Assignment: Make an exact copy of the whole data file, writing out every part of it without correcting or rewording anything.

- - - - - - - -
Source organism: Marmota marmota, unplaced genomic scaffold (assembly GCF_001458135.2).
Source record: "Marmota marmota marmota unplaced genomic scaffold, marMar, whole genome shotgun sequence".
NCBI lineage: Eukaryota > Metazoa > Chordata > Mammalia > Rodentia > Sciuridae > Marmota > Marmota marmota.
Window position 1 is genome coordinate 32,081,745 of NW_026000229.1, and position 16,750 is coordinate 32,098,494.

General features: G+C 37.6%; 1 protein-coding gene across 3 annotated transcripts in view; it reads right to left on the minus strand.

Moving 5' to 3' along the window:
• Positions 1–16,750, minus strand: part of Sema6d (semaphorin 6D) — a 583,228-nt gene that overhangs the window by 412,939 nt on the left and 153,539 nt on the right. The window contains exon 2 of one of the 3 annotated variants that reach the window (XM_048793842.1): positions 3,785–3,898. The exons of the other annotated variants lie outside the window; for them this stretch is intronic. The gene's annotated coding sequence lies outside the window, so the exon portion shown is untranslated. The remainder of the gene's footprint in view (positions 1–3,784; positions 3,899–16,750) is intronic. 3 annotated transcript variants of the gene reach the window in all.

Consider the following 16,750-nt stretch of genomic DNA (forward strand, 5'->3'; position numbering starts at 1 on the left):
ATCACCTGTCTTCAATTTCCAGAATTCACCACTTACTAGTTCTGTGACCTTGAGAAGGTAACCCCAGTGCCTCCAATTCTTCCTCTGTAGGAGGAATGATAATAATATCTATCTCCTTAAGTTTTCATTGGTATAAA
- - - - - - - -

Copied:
Source organism: Marmota marmota, unplaced genomic scaffold (assembly GCF_001458135.2).
Source record: "Marmota marmota marmota unplaced genomic scaffold, marMar, whole genome shotgun sequence".
NCBI lineage: Eukaryota > Metazoa > Chordata > Mammalia > Rodentia > Sciuridae > Marmota > Marmota marmota.
Window position 1 is genome coordinate 32,081,745 of NW_026000229.1, and position 16,750 is coordinate 32,098,494.

General features: G+C 37.6%; 1 protein-coding gene across 3 annotated transcripts in view; it reads right to left on the minus strand.

Moving 5' to 3' along the window:
• Positions 1–16,750, minus strand: part of Sema6d (semaphorin 6D) — a 583,228-nt gene that overhangs the window by 412,939 nt on the left and 153,539 nt on the right. The window contains exon 2 of one of the 3 annotated variants that reach the window (XM_048793842.1): positions 3,785–3,898. The exons of the other annotated variants lie outside the window; for them this stretch is intronic. The gene's annotated coding sequence lies outside the window, so the exon portion shown is untranslated. The remainder of the gene's footprint in view (positions 1–3,784; positions 3,899–16,750) is intronic. 3 annotated transcript variants of the gene reach the window in all.

Consider the following 16,750-nt stretch of genomic DNA (forward strand, 5'->3'; position numbering starts at 1 on the left):
ATCACCTGTCTTCAATTTCCAGAATTCACCACTTACTAGTTCTGTGACCTTGAGAAGGTAACCCCAGTGCCTCCAATTCTTCCTCTGTAGGAGGAATGATAATAATATCTATCTCCTTAAGTTTTCATTGGTATAAA